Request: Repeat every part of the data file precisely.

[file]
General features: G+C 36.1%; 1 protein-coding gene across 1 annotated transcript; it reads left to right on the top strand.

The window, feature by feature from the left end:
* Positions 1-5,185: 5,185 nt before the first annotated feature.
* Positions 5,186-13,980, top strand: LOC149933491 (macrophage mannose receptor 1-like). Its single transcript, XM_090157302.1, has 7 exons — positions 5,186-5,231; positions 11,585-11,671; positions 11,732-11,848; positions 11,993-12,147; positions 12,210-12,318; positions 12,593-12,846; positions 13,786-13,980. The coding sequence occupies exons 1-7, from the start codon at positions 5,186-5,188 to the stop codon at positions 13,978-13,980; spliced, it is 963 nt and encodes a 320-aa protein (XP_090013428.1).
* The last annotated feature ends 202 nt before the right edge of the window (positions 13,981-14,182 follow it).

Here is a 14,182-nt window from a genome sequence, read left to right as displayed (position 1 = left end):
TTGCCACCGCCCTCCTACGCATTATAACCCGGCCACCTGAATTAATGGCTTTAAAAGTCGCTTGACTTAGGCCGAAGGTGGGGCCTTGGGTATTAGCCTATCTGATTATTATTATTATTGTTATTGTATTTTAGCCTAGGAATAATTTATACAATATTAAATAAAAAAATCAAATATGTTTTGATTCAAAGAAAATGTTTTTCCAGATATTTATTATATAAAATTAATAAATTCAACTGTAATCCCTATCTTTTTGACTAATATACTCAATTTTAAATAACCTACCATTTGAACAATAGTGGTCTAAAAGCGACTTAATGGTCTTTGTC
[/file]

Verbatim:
General features: G+C 36.1%; 1 protein-coding gene across 1 annotated transcript; it reads left to right on the top strand.

The window, feature by feature from the left end:
* Positions 1-5,185: 5,185 nt before the first annotated feature.
* Positions 5,186-13,980, top strand: LOC149933491 (macrophage mannose receptor 1-like). Its single transcript, XM_090157302.1, has 7 exons — positions 5,186-5,231; positions 11,585-11,671; positions 11,732-11,848; positions 11,993-12,147; positions 12,210-12,318; positions 12,593-12,846; positions 13,786-13,980. The coding sequence occupies exons 1-7, from the start codon at positions 5,186-5,188 to the stop codon at positions 13,978-13,980; spliced, it is 963 nt and encodes a 320-aa protein (XP_090013428.1).
* The last annotated feature ends 202 nt before the right edge of the window (positions 13,981-14,182 follow it).

Here is a 14,182-nt window from a genome sequence, read left to right as displayed (position 1 = left end):
TTGCCACCGCCCTCCTACGCATTATAACCCGGCCACCTGAATTAATGGCTTTAAAAGTCGCTTGACTTAGGCCGAAGGTGGGGCCTTGGGTATTAGCCTATCTGATTATTATTATTATTGTTATTGTATTTTAGCCTAGGAATAATTTATACAATATTAAATAAAAAAATCAAATATGTTTTGATTCAAAGAAAATGTTTTTCCAGATATTTATTATATAAAATTAATAAATTCAACTGTAATCCCTATCTTTTTGACTAATATACTCAATTTTAAATAACCTACCATTTGAACAATAGTGGTCTAAAAGCGACTTAATGGTCTTTGTC